Like Facebook, the iPhone is just a toy.

Or at least it would seem that way. A new study from Pinch Media says that only 1% of users who download software from Apple's (NASDAQ:AAPL) iTunes App Store become long-term users, Computerworld reports. Only 20% use new iPhone software the day after downloading it.

Other findings from the study:

  • Top100-ranked applications attract 2.3 times more new daily users.
  • Users run free applications 6.6 times more often than paid programs.

Anyone else troubled by this? Impressive numbers touted by Apple -- 15,000 App Store applications, 500 million downloads -- suggested that the iPhone was a serious platform for mobile business. Legions of the on-the-go workers would be accessing Oracle (NASDAQ:ORCL) and (NYSE:CRM) from anywhere.

Pinch's report tells an entirely different story. In this tale, the iPhone is like, well, every other phone.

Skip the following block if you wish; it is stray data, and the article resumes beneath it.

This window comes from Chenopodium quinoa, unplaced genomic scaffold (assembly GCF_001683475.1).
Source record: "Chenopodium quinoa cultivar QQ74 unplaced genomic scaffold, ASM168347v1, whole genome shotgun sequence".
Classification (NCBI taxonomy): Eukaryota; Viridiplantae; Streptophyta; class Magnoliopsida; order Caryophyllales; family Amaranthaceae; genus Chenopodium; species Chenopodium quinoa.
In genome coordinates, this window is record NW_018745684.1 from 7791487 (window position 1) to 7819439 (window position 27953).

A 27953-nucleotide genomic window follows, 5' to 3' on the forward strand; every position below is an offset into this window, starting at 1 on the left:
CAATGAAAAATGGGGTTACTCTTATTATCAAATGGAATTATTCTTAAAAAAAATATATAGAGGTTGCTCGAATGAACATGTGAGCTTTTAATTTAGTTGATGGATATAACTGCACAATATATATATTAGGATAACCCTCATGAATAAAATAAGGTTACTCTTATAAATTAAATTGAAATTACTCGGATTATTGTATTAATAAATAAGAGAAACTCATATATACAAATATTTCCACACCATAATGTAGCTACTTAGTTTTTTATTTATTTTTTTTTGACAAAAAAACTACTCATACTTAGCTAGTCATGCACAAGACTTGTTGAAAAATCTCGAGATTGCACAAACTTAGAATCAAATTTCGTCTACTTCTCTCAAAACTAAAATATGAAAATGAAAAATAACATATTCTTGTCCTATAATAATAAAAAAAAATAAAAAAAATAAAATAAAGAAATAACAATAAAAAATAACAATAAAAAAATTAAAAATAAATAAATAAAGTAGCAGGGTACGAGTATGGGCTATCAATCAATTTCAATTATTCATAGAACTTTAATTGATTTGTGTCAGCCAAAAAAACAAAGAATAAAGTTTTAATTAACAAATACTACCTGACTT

That may not be a fair characterization. I have an iPhone and, like most users, I have both free and paid applications loaded on it. I use the free stuff a lot more but, mostly, I use Apple's pre-loaded software -- Mail and Safari, primarily.

For me, they are business essentials. Mail has helped me to meet deadlines from the road. Safari is my anywhere, anytime research tool. I really don't need anything else from the App Store.

As a user, I appreciate that. As an investor? Not so much. The App Store was to be a blunt instrument in the iPhone's fight for market share against Research In Motion's (NASDAQ:RIMM) BlackBerry line, Nokia's (NYSE:NOK) N-series, and Palm's (NASDAQ:PALM) promising Pre. So far, it's winning without the help. I'm happy to see the gains, but you'll pardon me if I'm nervous about the streak continuing.

A platform isn't really a platform till users take full advantage of it. If Pinch's research is to be believed, the iPhone isn't one. Not yet, anyway.

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